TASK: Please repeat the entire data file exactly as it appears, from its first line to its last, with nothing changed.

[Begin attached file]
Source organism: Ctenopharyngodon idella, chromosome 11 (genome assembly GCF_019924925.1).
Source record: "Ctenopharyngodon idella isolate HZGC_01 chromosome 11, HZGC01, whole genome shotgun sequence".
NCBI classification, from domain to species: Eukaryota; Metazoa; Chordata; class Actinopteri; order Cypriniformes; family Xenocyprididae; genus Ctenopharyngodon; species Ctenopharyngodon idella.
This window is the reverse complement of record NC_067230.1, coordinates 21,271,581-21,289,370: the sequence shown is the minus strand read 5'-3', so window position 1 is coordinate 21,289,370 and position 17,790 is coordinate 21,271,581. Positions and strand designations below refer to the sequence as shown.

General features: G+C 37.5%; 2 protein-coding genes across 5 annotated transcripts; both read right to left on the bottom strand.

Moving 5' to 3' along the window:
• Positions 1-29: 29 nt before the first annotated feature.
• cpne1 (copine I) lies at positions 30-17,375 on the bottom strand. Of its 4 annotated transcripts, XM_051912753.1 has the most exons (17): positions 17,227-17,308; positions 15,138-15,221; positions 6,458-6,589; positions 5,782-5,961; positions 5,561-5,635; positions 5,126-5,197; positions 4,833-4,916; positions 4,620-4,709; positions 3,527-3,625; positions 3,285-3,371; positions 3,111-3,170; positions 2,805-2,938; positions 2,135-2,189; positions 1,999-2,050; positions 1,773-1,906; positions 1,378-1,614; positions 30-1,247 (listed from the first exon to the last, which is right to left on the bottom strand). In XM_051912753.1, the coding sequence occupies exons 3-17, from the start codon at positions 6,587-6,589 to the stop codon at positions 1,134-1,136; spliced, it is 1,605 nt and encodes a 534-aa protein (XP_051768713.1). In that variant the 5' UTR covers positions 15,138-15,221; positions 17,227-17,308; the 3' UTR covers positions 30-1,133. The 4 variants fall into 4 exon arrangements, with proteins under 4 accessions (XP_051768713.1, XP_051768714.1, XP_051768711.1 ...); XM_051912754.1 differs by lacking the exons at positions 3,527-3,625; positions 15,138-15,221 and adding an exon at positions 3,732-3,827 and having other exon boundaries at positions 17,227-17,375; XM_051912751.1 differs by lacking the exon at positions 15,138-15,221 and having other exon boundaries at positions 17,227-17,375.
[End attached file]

Source organism: Ctenopharyngodon idella, chromosome 11 (genome assembly GCF_019924925.1).
Source record: "Ctenopharyngodon idella isolate HZGC_01 chromosome 11, HZGC01, whole genome shotgun sequence".
NCBI classification, from domain to species: Eukaryota; Metazoa; Chordata; class Actinopteri; order Cypriniformes; family Xenocyprididae; genus Ctenopharyngodon; species Ctenopharyngodon idella.
This window is the reverse complement of record NC_067230.1, coordinates 21,271,581-21,289,370: the sequence shown is the minus strand read 5'-3', so window position 1 is coordinate 21,289,370 and position 17,790 is coordinate 21,271,581. Positions and strand designations below refer to the sequence as shown.

General features: G+C 37.5%; 2 protein-coding genes across 5 annotated transcripts; both read right to left on the bottom strand.

Moving 5' to 3' along the window:
• Positions 1-29: 29 nt before the first annotated feature.
• cpne1 (copine I) lies at positions 30-17,375 on the bottom strand. Of its 4 annotated transcripts, XM_051912753.1 has the most exons (17): positions 17,227-17,308; positions 15,138-15,221; positions 6,458-6,589; positions 5,782-5,961; positions 5,561-5,635; positions 5,126-5,197; positions 4,833-4,916; positions 4,620-4,709; positions 3,527-3,625; positions 3,285-3,371; positions 3,111-3,170; positions 2,805-2,938; positions 2,135-2,189; positions 1,999-2,050; positions 1,773-1,906; positions 1,378-1,614; positions 30-1,247 (listed from the first exon to the last, which is right to left on the bottom strand). In XM_051912753.1, the coding sequence occupies exons 3-17, from the start codon at positions 6,587-6,589 to the stop codon at positions 1,134-1,136; spliced, it is 1,605 nt and encodes a 534-aa protein (XP_051768713.1). In that variant the 5' UTR covers positions 15,138-15,221; positions 17,227-17,308; the 3' UTR covers positions 30-1,133. The 4 variants fall into 4 exon arrangements, with proteins under 4 accessions (XP_051768713.1, XP_051768714.1, XP_051768711.1 ...); XM_051912754.1 differs by lacking the exons at positions 3,527-3,625; positions 15,138-15,221 and adding an exon at positions 3,732-3,827 and having other exon boundaries at positions 17,227-17,375; XM_051912751.1 differs by lacking the exon at positions 15,138-15,221 and having other exon boundaries at positions 17,227-17,375.